“How then was it [justification/imputation of righteousness] accounted? While he was circumcised, or uncircumcised? Not while circumcised, but while uncircumcised. And he received the sign of circumcision [the Old Covenant counterpart to baptism], a seal of the righteousness of the faith which he had while still uncircumcised, that he might be the father of all those who believe, though they are uncircumcised, that righteousness might be imputed to them also…” (Romans 4:10-11)

    So, yes, Pastor Stellman, we are required by Scripture to label anyone who teaches the “ritualism” of adding water baptism, physical circumcision, or any other external rite as a requirement for justification. We are justified by faith alone — period. That is not merely a “Reformed” doctrine. That is part of the one true gospel of Christ!

  10. Roger Mann Says:

    Stellman goes on to write:

    “Plus, there’s a whole subjective component to all this that I don’t even want to touch. What I mean is, I can’t really tell someone else what they are trusting in. If they’re Catholic, for example, they may say that they were justified in baptism and must do good works to be finally justified on the last Day. Do I agree with that? No. Can I tell them that if they are trusting anything but Jesus to save them, they’ll be lost? Yes, I tell people that every single Sunday. But can I tell them that they’re for sure lost, that they are not trusting Christ despite their insistence that they are? That’s where I draw the line.”

    Is that the Biblical standard? Give me a break. Yes, it sounds quite reasonable and humble and loving to those with itching ears. But it is a sentiment that is nowhere taught in Scripture, and in fact blatantly contradicts the standard set forth in Scripture. Can anyone honestly imagine the Apostle Paul making that type of an argument?

    “What I mean is, I can’t really tell someone else what they are trusting in. If they’re [Judaizers], for example, they may say that they were justified in [circumcision] and must do good works to be finally justified on the last Day. Do I agree with that? No. Can I tell them that if they are trusting anything but Jesus to save them, they’ll be lost? Yes, I tell people that every single Sunday. But can I tell them that they’re for sure lost, that they are not trusting Christ despite their insistence that they are? That’s where I draw the line.”

    Unless Stelmann is using a different Bible than the one I’m using, that sure doesn’t sound like the argument Paul makes in Galatians. Unless I’m mistaken, doesn’t Paul make a straightforward judgment regarding the spiritual state of those who were believing and teaching this false doctrine of justification (Galatians 1:6-9)? And doesn’t he publicly call Peter out for compromising the gospel by aiding and abetting those who were teaching such a damnable lie (Galatians 2:11-21)? I don’t know. Maybe that’s just my own private interpretation, and I should meekly defer to the ordained Reformed clergy and theologians to tell me what Scripture actually means. Perhaps I don’t have the ability to draw rational distinctions and logical conclusions from God’s Word. But I’m more inclined to believe that the above line of “reasoning” is disgraceful and unworthy of a minister of Christ.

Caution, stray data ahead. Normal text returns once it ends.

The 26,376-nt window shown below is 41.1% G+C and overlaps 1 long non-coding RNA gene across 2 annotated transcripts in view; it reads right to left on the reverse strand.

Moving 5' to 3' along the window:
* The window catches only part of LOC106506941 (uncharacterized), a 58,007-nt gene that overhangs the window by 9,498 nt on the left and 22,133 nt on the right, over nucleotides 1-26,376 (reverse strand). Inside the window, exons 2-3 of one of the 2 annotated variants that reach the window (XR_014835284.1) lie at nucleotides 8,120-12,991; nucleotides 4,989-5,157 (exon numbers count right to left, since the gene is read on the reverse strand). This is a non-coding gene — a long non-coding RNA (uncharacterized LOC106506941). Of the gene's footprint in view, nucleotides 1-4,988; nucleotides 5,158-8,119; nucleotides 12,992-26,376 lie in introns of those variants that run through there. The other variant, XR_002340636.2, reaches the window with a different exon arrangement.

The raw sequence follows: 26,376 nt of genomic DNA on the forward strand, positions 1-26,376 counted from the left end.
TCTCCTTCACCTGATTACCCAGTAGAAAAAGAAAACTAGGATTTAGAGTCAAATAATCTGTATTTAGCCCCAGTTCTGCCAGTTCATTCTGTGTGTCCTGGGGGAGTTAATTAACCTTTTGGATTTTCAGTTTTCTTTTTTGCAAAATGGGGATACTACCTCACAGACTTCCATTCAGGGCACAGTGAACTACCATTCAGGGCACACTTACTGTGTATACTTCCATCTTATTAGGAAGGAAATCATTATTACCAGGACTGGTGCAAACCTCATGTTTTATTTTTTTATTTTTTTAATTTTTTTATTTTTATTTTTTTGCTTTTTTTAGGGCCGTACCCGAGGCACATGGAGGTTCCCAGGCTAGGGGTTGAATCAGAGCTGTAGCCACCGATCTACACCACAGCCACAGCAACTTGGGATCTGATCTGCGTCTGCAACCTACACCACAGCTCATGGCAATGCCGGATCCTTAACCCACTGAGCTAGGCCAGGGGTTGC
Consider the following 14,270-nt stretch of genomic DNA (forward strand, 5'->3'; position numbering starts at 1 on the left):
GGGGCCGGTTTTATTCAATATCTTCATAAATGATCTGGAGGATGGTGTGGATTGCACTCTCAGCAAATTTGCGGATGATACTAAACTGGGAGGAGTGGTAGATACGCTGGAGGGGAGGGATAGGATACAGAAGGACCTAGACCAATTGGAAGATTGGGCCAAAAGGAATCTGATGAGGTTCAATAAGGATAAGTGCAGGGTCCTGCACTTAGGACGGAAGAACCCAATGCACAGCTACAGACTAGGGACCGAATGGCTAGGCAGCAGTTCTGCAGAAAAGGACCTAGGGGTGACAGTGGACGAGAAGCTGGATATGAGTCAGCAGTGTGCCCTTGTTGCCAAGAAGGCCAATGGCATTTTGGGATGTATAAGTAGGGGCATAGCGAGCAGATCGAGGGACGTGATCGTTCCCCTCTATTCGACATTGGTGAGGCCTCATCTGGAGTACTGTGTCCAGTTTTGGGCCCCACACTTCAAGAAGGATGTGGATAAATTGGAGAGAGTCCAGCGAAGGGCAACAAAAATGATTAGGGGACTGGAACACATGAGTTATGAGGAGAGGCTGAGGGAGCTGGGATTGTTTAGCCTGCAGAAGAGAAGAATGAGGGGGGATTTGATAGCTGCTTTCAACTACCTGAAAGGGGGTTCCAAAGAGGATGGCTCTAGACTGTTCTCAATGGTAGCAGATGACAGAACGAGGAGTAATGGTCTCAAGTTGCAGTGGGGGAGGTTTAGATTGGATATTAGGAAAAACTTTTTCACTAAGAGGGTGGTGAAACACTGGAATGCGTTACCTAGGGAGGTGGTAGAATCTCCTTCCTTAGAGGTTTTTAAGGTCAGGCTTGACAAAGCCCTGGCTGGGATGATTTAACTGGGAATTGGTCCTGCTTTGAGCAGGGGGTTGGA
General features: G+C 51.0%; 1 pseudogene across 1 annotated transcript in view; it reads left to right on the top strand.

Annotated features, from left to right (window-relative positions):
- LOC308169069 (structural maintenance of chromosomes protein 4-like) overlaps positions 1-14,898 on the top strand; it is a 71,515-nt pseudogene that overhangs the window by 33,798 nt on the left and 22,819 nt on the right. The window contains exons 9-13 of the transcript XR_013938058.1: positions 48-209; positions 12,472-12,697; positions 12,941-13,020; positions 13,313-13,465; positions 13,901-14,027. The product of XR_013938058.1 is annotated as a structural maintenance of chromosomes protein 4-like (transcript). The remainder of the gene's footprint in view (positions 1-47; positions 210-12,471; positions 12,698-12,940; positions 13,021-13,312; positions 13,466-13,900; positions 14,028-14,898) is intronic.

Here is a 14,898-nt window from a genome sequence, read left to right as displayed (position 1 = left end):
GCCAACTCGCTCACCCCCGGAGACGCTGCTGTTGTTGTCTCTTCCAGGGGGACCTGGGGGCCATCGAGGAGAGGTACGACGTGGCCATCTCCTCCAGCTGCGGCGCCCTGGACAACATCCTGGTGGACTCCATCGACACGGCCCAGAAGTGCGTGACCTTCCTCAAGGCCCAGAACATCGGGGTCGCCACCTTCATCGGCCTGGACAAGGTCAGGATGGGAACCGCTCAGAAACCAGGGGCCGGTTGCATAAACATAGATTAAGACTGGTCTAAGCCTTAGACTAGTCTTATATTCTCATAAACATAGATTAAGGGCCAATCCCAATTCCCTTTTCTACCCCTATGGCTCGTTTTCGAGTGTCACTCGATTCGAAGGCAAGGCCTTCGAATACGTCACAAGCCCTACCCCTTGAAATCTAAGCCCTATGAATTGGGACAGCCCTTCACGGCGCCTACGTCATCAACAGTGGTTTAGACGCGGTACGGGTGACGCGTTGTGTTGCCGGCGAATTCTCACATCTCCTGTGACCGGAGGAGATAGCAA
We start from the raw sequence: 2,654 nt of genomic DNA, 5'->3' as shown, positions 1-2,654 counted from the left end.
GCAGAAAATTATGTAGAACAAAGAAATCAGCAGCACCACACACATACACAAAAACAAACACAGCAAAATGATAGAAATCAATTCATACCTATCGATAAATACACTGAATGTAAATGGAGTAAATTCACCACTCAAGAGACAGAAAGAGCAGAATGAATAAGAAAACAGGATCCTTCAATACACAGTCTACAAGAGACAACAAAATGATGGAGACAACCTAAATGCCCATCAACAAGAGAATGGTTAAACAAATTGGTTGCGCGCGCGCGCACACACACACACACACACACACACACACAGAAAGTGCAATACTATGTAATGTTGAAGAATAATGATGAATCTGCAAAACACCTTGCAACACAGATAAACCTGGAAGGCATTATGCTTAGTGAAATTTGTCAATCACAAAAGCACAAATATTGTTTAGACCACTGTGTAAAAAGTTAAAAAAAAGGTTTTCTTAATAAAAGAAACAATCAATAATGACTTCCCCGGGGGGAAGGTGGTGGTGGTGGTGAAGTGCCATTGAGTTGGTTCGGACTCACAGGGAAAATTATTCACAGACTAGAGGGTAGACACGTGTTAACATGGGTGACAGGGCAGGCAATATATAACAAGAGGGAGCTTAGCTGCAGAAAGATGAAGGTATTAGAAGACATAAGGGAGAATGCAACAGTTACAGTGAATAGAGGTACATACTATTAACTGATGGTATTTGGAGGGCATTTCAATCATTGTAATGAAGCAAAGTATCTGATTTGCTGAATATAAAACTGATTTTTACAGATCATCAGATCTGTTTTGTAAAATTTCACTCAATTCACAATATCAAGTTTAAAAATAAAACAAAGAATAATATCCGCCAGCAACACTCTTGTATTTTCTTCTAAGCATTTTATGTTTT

11. Sean Gerety Says:

    I say if only because I have not studied Luther enough on these points to say otherwise. But why should that be a problem? Are we now, as good little Reformed submissives, required to bend the knee to Luther?

    I think it is safe to say that Luther was consumed by the idea that justification is by faith alone. He said; “Justification by Faith Alone is the doctrine on which the Church or individual stands or falls.” Calvin of course completely agreed saying, “Justification by Faith Alone is the hinge of the Reformation.” For the Reformers justification by faith alone APART from works was the 2×4 they used to completely smash the universal bondage and tyranny of Rome.

    But it’s even more than just a question of JBFA. J.I. Packer said in the intro to Luther’s masterpiece, Bondage of the Will (a book I would highly recommend):